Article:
Adlyxin Approved by FDA to Treat Adults with Type 2 Diabetes
the treatment's safety and effectiveness were evaluated in 10 clinical trials that enrolled 5,400 patients
The Food and Drug Administration (FDA) has issued an approval for Adlyxin, a new treatment option for adults with type 2 diabetes.
Adlyxin is a glucagon-like peptide-1 (GLP-1) receptor agonist, a hormone that is taken once a day and helps normalize glycemic control (blood sugar levels). Type 2 diabetes affects more than 29 million people and accounts for more than 90 percent of diabetes cases diagnosed in the United States. Over time, high blood sugar levels can increase the risk for serious complications, including heart disease, blindness and nerve and kidney damage.
"The FDA continues to support the development of new drug therapies for diabetes management," said Mary Thanh Hai Parks in a written statement. Parks is the deputy director, Office of Drug Evaluation II in the FDA's Center for Drug Evaluation and Research. "Adlyxin will add to the available treatment options to control blood sugar levels for those with type 2."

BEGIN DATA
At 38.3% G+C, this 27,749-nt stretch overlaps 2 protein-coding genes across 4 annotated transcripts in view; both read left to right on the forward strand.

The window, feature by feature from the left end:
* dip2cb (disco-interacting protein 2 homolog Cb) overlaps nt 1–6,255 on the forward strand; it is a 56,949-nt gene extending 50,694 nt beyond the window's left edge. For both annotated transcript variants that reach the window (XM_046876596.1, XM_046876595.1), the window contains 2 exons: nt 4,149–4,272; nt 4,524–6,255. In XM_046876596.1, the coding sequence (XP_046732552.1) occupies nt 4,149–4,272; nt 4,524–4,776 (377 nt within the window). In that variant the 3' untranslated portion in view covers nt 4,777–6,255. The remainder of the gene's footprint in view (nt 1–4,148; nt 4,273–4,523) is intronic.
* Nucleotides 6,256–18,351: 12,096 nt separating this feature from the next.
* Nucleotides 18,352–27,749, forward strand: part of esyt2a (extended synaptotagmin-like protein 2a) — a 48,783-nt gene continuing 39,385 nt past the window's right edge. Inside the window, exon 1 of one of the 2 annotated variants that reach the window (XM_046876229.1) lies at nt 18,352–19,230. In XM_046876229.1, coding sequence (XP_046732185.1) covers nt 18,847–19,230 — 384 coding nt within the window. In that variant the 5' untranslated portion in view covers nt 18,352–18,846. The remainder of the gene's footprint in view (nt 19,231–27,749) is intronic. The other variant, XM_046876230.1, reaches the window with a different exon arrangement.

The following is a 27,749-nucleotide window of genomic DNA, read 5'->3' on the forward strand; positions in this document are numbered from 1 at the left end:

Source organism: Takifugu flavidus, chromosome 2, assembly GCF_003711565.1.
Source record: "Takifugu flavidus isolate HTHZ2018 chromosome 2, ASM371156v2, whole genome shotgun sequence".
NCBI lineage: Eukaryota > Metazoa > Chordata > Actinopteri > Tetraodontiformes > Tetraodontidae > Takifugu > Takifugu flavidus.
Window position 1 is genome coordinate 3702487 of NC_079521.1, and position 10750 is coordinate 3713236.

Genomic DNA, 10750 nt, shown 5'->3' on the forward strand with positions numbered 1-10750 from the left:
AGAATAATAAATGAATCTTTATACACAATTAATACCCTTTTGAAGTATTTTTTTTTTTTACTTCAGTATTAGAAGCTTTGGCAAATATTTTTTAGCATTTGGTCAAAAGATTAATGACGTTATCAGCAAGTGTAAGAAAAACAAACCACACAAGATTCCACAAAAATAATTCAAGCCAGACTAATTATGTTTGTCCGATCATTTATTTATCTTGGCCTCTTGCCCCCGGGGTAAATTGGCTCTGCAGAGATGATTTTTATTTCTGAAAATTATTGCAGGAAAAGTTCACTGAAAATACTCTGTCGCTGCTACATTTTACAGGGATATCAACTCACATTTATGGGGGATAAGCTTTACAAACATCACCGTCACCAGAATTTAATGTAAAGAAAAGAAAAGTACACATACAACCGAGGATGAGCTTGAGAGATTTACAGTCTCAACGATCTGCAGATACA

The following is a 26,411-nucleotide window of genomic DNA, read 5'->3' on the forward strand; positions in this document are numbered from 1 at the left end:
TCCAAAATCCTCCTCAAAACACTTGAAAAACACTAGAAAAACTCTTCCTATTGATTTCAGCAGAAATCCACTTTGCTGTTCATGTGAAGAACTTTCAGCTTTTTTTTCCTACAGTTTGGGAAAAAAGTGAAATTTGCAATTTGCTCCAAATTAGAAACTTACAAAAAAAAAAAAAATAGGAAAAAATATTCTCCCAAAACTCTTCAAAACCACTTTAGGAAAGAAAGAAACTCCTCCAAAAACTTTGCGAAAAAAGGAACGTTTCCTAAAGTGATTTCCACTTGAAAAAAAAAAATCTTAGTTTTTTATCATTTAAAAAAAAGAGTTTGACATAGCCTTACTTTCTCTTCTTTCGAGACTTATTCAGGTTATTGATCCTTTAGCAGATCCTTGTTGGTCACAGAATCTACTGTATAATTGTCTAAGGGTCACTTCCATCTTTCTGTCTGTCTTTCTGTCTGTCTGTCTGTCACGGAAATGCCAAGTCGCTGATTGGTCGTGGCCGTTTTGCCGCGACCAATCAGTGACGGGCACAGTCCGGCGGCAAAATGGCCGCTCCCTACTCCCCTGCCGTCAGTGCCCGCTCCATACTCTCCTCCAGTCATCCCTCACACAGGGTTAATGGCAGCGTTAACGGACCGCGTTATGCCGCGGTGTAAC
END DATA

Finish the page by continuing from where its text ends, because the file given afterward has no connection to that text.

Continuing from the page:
The drug's safety and effectiveness were evaluated in 10 clinical trials that enrolled 5,400 patients with type 2 diabetes. In these trials, Adlyxin was evaluated both as a standalone therapy and in combination with other FDA-approved diabetic medications, including metformin, sulfonylureas, pioglitazone and basal insulin. Use of Adlyxin improved blood sugar levels in each trial.
The most common side effects associated with Adlyxin are nausea, vomiting, headache, diarrhea and dizziness.
As a condition of the approval, the FDA is requiring the completion of two post-marketing studies: a clinical study to evaluate dosing, efficacy and safety in pediatric patients and a study evaluating the immunogenicity of lixisenatide.
Adlyxin is manufactured by Sanofi-Aventis U.S.
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